Solid design thinking leads to adaptable, flexible, and responsive organizations. So what does it mean to think like a designer? It includes having empathy for users, creating design models, prototyping, tolerating failure, and exhibiting thoughtful restraint.
- Empathy for users: uncovering what users want and need and providing insight into what user aspirations, concerns, desires, engagement, and experiences are.
- Creation of design models: understanding the current state design of an organization is necessary to create design models which explore, define, and communicate design issues or problems.
- Prototyping: generating possibilities of the future state design of an organization for the purpose of exploring, defining, and communicating design solutions.
- Tolerance for failure: recognizing that good design is iterative and required for learning and fostering innovation. Additionally, tolerance for failure gives employees a safe space to try out their ideas.
- Exhibiting thoughtful restraint: defining what a solution should and should not do: less is more.
In agile project management methodology, every design milestone is organized around understanding and adding value for the end user and getting constant feedback throughout the process. This principle demonstrates empathy for users and the importance of prototyping.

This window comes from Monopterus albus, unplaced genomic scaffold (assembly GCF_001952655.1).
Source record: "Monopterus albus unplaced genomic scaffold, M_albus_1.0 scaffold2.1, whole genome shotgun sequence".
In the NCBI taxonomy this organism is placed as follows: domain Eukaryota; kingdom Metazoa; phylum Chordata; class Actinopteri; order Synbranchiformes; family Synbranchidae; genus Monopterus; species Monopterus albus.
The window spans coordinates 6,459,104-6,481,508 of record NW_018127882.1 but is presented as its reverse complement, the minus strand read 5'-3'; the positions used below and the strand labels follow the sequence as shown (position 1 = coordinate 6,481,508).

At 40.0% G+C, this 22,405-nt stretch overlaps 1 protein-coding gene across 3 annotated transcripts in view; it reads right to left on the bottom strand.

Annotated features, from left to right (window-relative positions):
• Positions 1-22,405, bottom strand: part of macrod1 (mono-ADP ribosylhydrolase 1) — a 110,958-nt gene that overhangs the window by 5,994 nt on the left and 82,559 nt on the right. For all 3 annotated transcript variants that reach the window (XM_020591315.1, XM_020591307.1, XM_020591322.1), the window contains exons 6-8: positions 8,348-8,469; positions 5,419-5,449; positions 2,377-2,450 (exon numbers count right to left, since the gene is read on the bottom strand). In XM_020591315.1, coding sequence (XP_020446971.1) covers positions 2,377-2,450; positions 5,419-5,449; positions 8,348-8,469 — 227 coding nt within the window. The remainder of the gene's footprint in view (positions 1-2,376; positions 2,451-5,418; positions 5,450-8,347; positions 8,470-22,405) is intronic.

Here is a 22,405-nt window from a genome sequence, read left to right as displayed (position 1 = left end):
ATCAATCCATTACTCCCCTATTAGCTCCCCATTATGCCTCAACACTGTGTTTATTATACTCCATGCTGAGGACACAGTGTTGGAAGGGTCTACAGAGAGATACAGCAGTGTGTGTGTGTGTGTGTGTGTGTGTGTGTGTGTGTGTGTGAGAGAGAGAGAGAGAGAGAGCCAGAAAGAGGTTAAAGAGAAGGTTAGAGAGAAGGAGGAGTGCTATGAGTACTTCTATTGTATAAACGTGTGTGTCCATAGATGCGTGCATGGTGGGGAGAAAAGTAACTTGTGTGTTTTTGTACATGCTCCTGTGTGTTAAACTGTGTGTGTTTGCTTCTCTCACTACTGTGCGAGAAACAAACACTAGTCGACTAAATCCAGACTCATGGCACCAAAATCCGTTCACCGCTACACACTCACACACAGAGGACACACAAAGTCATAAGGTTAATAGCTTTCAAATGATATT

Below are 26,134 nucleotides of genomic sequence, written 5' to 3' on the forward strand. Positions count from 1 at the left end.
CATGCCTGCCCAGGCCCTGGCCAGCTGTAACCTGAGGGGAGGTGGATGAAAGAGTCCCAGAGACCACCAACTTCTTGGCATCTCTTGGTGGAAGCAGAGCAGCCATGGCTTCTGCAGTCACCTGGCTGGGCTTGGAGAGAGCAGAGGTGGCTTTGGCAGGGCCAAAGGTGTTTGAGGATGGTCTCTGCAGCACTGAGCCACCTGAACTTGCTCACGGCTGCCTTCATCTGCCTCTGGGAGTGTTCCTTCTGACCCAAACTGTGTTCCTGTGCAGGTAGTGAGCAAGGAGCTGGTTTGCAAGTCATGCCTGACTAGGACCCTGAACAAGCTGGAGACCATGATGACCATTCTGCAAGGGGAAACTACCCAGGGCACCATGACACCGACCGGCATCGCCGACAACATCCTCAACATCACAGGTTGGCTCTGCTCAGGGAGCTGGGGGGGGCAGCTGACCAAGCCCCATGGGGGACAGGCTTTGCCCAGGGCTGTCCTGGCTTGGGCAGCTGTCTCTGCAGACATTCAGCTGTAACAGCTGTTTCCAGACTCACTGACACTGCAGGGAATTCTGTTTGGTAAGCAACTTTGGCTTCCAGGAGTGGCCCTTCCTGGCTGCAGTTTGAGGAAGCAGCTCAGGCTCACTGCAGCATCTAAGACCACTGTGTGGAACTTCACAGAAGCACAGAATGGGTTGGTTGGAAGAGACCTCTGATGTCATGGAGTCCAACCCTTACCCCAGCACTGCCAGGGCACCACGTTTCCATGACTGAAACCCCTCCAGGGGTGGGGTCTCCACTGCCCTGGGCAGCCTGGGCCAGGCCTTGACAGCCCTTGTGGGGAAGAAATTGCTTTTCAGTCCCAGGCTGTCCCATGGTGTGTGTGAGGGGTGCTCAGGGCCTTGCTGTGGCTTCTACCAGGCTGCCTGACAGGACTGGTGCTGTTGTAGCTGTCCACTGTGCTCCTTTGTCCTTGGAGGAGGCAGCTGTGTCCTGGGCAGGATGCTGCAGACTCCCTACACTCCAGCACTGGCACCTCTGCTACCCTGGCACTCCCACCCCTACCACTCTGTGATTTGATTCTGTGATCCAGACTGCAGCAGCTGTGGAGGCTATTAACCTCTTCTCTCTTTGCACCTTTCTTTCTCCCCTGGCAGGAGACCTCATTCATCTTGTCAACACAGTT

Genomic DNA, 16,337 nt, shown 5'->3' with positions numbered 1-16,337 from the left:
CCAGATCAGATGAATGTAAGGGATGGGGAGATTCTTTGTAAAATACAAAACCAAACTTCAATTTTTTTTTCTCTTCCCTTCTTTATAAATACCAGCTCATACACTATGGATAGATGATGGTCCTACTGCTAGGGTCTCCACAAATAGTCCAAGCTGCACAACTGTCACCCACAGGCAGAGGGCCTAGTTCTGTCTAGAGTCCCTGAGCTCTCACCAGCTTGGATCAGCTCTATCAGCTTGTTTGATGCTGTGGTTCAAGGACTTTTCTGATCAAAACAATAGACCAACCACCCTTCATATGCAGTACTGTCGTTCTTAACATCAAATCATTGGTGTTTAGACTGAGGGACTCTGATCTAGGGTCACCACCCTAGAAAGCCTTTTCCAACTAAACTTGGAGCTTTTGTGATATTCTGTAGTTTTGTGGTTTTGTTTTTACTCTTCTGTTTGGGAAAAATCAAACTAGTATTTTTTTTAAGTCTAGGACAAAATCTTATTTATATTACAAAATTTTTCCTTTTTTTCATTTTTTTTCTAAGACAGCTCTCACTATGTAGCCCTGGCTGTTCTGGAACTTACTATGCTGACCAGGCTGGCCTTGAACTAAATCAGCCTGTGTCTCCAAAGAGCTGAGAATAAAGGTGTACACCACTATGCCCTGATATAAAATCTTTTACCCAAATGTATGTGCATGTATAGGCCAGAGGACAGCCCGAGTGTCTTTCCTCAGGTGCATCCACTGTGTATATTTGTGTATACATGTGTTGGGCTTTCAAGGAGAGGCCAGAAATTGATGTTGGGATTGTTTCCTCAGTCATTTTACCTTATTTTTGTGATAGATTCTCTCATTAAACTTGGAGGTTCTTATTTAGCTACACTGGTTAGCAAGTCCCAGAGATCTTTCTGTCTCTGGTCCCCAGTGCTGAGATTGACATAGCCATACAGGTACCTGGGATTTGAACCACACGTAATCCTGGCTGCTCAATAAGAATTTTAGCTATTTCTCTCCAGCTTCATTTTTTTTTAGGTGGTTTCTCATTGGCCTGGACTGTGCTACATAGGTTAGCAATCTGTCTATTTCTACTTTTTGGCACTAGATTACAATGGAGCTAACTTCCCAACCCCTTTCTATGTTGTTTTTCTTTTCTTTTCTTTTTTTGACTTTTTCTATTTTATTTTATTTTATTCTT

When a mechanical engineer creates multiple prototype options for a new car, he or she often puts the models in front of consumers for feedback. The engineer wants to test his or her interpretation of what customers say they want, and focus groups help validate the feasibility of those solutions. Some car companies, like Honda, for example, have been known to delay new model launches until they get the design right, exhibiting great tolerance for failure and desire to succeed.
An architect carefully listens to his or her client before drafting up proposals for how to redesign a building. In organization design, we take special care to articulate design criteria for what we want our new organization to achieve before we even create models and options. That way, we know when we are on target with a solution and when we have strayed too far from our goal.
Design thinking is a mentality and an approach to problem solving which transcends the boundaries of business and industry. The principles of design thinking hold true whether you are a project manager, an architect, city planner, product developer, software engineer, or organization designer.